More than 35,000 State Department employees voiced concerns to management about some of the changes being proposed under its agency reorganization.
Workloads are on the rise for government attorneys at all levels — federal, state and local. One reason is the retirement of baby boom-era civil servants.
A majority of federal employees who took a Federal News Radio survey said they believe Congress will make good on President Donald Trump's proposed civilian agency cuts for fiscal 2018.
After dealing with high unemployment, student loan burdens, and tightened credit rules, millennials realize nothing is guaranteed in the workplace and give as much loyalty as they feel coming back from an employer.
A clear majority of federal employees who responded to a Federal News Radio poll said they expect President Donald Trump's administration to negatively impact their agencies' mission or programs.
Is your agency facing big changes under the new administration? Let us know by taking our anonymous online survey.
In an exclusive Federal News Radio survey, federal employees say the incoming Trump administration will have a big impact on the federal budget as well as their benefits and ability to do their jobs.
Federal News Radio wants to know what you think about your future and the impact of the election on your agency and your mission. Please take our anonymous survey. We will share the results later this week.
In the 12 months since the OPM cyber breach, is the government and industry in a better position when it comes to cybersecurity? Take our anonymous survey.
Federal News Radio wants to hear from millennials in the federal workforce: what do you like best about your job? What influences you to stay in government, or what might impact your decision to leave? If you're over age 35, tell us what your agency is doing to recruit and retain young talent.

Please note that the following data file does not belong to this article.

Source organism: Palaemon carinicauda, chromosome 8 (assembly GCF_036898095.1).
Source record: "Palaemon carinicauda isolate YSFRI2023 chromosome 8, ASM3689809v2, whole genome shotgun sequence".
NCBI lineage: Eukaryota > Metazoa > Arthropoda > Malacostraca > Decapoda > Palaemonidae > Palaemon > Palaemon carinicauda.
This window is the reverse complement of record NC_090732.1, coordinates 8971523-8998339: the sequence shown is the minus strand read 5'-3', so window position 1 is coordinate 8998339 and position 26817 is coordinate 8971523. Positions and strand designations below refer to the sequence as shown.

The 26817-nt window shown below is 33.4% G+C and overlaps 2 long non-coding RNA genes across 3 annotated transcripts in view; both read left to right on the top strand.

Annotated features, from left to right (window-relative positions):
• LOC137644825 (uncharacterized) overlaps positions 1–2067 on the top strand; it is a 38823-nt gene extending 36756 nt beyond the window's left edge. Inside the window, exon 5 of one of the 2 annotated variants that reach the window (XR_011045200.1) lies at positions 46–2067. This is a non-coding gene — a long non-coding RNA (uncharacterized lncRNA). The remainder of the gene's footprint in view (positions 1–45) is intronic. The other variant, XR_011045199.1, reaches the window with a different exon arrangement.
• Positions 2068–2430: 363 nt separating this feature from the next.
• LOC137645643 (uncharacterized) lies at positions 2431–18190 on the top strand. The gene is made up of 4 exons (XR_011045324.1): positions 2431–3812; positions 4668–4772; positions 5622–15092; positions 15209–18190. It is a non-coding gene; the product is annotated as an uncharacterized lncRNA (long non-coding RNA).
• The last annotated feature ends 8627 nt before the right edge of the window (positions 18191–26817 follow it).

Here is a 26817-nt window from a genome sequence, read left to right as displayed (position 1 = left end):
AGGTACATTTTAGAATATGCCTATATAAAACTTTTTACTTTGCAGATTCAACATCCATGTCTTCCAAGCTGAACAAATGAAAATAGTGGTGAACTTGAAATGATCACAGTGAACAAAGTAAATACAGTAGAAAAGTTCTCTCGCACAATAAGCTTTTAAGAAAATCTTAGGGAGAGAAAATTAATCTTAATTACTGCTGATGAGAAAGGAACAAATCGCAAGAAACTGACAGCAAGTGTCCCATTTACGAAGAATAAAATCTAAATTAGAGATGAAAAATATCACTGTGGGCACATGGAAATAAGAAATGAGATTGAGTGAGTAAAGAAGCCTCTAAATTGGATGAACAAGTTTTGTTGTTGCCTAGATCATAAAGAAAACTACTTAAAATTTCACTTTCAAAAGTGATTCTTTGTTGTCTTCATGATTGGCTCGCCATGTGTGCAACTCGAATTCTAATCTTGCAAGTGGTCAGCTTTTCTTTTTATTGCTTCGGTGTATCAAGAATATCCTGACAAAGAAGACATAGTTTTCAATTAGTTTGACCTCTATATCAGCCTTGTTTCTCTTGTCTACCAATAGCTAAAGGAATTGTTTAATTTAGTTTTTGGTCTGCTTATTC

Take our informal, anonymous, online survey and tell us what you think about the Office of Personnel Management's performance in getting operating status information out during the recent snowstorm.
Federal employees and other security-clearance holders do not trust the Office of Personnel Management to protect victims of the hacks on its databases, an exclusive Federal News Radio survey shows. Yet they'll accept the agency's credit- and identity-protection services. Moreover, they'll continue to give OPM their sensitive personal information if it means they'll keep their security clearances.
We want to know your thoughts on the OPM data breach, OPM's response to it and what you plan to do next. Take our brief survey today.
An exclusive Federal News Radio online survey shows feds are happiest when they work in offices where they can close their doors. Cubicles and open spaces with little separating them from colleagues are a recipe for distraction and lower productivity, they say. "My colleagues just pop up like prairie dogs and ask me questions all day," said one respondent. The survey is part of Federal News Radio's latest special report, The Federal Office of the Future.